10.4.2 
Vacuumfield fluctuations 


Exercises 

11 
Quasiparticles in semiconductors 
page 218 

11.1 
Secondquantization formalism 



11.1.1 
Fermion manybody states 



11.1.2 
Fermion creation and annihilation operators 



11.1.3 
Fermions in second quantization 



11.1.4 
Pragmatic formulation of second quantization 


11.2 
System Hamiltonian of solids 



11.2.1 
Second quantization of system Hamiltonian 



11.2.2 
Second quantization of lattice vibrations 


Exercises 

12 
Band structure of solids 
page 240 

12.1 
Electrons in the periodic lattice potential 



12.1.1 
k·p theory 



12.1.2 
Twoband approximation 


12.2 
Systems with reduced effective dimensionality 



12.2.1 
Quasi two, one, and zerodimensional
systems 



12.2.2 
Electron density of states 


Exercises 

13 
Interactions in semiconductors 
page 253 

13.1 
Manybody Hamiltonian 


13.2 
Lightmatter interaction 



13.2.1 
Separation of length scales 



13.2.2 
Lightmattercoupling integrals 



13.2.3 
Inner products within k·p theory 



13.2.4 
Lightmatter interaction in k·p theory 


13.3 
Phononcarrier interaction 


13.4 
Coulomb interaction 


13.5 
Complete system Hamiltonian in different dimensions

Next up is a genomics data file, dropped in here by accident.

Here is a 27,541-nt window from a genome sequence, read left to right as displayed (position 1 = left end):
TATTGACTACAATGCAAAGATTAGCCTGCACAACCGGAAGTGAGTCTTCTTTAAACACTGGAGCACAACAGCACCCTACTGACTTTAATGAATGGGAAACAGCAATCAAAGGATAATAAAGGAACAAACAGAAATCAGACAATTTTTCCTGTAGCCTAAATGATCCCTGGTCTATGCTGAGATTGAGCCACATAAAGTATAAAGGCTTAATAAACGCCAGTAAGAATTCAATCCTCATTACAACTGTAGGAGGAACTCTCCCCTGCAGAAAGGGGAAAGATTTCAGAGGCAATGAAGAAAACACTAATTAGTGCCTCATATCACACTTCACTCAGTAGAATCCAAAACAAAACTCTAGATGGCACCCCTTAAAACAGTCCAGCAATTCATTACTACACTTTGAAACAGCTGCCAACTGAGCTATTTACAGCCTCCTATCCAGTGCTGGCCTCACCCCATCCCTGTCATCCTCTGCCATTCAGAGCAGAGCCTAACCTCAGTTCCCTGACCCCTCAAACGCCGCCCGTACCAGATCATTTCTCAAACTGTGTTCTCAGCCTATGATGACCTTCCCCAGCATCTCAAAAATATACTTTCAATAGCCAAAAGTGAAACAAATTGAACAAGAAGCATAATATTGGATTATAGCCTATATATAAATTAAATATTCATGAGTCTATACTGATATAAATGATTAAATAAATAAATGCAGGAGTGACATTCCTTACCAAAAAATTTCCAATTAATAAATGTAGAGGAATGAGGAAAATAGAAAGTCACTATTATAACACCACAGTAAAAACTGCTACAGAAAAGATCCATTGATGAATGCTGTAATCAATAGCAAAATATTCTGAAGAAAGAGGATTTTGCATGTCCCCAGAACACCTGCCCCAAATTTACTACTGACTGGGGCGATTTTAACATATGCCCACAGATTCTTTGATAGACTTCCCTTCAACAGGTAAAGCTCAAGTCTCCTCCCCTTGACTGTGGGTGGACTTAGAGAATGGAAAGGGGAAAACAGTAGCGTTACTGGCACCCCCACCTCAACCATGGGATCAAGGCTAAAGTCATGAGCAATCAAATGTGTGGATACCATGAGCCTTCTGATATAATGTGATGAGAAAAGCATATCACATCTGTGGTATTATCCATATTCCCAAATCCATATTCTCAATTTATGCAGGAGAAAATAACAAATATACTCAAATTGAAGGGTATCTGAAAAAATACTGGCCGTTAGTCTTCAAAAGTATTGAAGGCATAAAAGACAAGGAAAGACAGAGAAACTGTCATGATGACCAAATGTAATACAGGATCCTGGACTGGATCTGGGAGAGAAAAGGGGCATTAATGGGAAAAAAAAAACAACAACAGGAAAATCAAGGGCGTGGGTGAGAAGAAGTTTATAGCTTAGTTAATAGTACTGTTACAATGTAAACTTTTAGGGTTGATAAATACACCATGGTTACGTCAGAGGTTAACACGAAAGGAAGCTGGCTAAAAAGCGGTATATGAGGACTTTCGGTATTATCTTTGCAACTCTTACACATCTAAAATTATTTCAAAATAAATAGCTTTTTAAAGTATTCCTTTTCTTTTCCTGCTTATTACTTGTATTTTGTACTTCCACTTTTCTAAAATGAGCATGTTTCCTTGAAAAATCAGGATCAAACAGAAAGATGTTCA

13.5.1 
Quantumwell system Hamiltonian 



13.5.2 
Quantumwire system Hamiltonian 



13.5.3 
Quantumdot system Hamiltonian 


Exercises 

14 
Generic quantum dynamics 
page 279 

14.1 
Dynamics of elementary operators 



14.1.1 
Evaluation strategy 



14.1.2 
Quantum dynamics of free quasiparticles 



14.1.3 
Photonoperator dynamics 



14.1.4 
Macroscopic matterresponse operators 



14.1.5 
Phonon and carrier dynamics 


14.2 
Formal properties of light 



14.2.1 
Quantized wave equation 



14.2.2 
Plasmon response 


14.3 
Formal properties of general operators 



14.3.1 
Operator hierarchy problem 



14.3.2 
BBGKY hierarchy problem 


Exercises 

15 
Clusterexpansion representation of the quantum dynamics 
page 304 

15.1 
Singlet factorization 



15.1.1 
Expectation values of a Slaterdeterminant
state 



15.1.2 
HartreeFock approximation and singlet
factorization 


15.2 
Cluster expansion 



15.2.1 
Boson and Fermion factorizations